The Securities and Futures Commission of Hong Kong (SFC) said on Thursday that it had reprimanded and fined China Everbright Securities (HK) Limited (CESL) HK$3.8 million for failures in complying with anti-money laundering and counter-terrorist financing regulatory requirements.

According to the press release, between January 2015 and February 2017, the SFC determined that CESL had not implemented adequate and effective systems and controls to guard against and mitigate the risk of  money laundering  and terrorist financing associated with third-party deposits.

Based on the SFC’s investigation, which included a sample review of deposits received by CESL during the relevant period, it was found that CESL failed to identify 178 third-party deposits amounting to more than $250 million made through sub-accounts maintained by CESL with a local bank.

SFC investigators observed that 11 clients received five or more deposits from third parties whose relationships with the clients were unknown; the amount of net deposits received by seven clients did not match their estimated net assets; and five clients, who did not appear to have any relationship with one another, received approximately $5 million from the same third party within four days and traded the same stock with the proceeds.

“The SFC is of the view that CESL’s conduct was in breach of the Anti-Money Laundering and Counter-Terrorist Financing Ordinance, the Guideline on Anti-Money Laundering and Counter-Terrorist Financing and the Code of Conduct,” the SFC noted.

Reprimand against Citigroup

The SFC levied a fine of HK$348.25 million against Citigroup Global Markets Asia Limited by the SFC for some serious regulatory failures earlier this year.

In its Cash  Equities  business, the company allowed various trading desks to spread mislabeled Indications of Interest (IOIs). Additionally, between 2008 and 2018, they misrepresented institutional clients in facilitation trades.

From 174 sample facilitation trades completed by Citi's Asian subsidiary and reviewed by Hong Kong's regulator, 127 provided incorrect or misleading information to clients or failed to obtain consent from them before routing their orders.

The Securities and Futures Commission of Hong Kong (SFC) said on Thursday that it had reprimanded and fined China Everbright Securities (HK) Limited (CESL) HK$3.8 million for failures in complying with anti-money laundering and counter-terrorist financing regulatory requirements.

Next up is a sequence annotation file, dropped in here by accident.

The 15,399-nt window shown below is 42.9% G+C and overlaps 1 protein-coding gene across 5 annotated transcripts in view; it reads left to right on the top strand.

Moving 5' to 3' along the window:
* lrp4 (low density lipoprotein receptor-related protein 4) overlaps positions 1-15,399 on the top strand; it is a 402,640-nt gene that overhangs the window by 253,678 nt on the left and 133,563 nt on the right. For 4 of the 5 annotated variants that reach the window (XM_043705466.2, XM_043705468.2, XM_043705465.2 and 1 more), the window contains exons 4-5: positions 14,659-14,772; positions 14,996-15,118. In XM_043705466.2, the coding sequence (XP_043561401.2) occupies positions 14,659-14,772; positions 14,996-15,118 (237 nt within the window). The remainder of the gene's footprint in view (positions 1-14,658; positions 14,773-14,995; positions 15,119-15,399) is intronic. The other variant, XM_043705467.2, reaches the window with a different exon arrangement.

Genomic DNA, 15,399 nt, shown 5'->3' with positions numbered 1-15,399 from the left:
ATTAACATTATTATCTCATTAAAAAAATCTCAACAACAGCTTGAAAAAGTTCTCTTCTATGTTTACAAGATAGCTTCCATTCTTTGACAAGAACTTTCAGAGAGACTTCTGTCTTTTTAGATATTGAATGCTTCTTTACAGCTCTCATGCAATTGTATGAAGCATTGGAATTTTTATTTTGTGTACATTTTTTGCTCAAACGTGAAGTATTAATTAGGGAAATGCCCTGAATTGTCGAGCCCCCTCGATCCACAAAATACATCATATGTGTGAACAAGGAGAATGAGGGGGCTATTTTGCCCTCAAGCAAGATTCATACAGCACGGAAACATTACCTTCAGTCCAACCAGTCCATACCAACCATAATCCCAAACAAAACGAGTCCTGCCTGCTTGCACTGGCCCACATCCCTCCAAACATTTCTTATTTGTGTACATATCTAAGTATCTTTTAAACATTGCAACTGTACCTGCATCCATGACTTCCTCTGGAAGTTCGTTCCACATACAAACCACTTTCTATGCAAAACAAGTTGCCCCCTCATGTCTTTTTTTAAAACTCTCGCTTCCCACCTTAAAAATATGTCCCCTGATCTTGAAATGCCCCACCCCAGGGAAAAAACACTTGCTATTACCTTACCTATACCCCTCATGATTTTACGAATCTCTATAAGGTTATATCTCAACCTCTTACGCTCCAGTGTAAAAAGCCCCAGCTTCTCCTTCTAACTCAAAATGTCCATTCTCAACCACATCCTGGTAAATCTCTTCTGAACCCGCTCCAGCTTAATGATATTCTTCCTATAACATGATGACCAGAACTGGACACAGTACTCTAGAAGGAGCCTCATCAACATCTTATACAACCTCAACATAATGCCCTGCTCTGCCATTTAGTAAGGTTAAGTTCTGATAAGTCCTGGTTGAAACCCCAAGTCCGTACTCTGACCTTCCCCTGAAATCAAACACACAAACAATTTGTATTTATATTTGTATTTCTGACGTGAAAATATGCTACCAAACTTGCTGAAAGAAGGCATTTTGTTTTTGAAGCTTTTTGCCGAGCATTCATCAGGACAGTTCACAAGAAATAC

According to the press release, between January 2015 and February 2017, the SFC determined that CESL had not implemented adequate and effective systems and controls to guard against and mitigate the risk of  money laundering  and terrorist financing associated with third-party deposits.

Based on the SFC’s investigation, which included a sample review of deposits received by CESL during the relevant period, it was found that CESL failed to identify 178 third-party deposits amounting to more than $250 million made through sub-accounts maintained by CESL with a local bank.

SFC investigators observed that 11 clients received five or more deposits from third parties whose relationships with the clients were unknown; the amount of net deposits received by seven clients did not match their estimated net assets; and five clients, who did not appear to have any relationship with one another, received approximately $5 million from the same third party within four days and traded the same stock with the proceeds.

“The SFC is of the view that CESL’s conduct was in breach of the Anti-Money Laundering and Counter-Terrorist Financing Ordinance, the Guideline on Anti-Money Laundering and Counter-Terrorist Financing and the Code of Conduct,” the SFC noted.

Reprimand against Citigroup

The SFC levied a fine of HK$348.25 million against Citigroup Global Markets Asia Limited by the SFC for some serious regulatory failures earlier this year.

In its Cash  Equities  business, the company allowed various trading desks to spread mislabeled Indications of Interest (IOIs). Additionally, between 2008 and 2018, they misrepresented institutional clients in facilitation trades.

From 174 sample facilitation trades completed by Citi's Asian subsidiary and reviewed by Hong Kong's regulator, 127 provided incorrect or misleading information to clients or failed to obtain consent from them before routing their orders.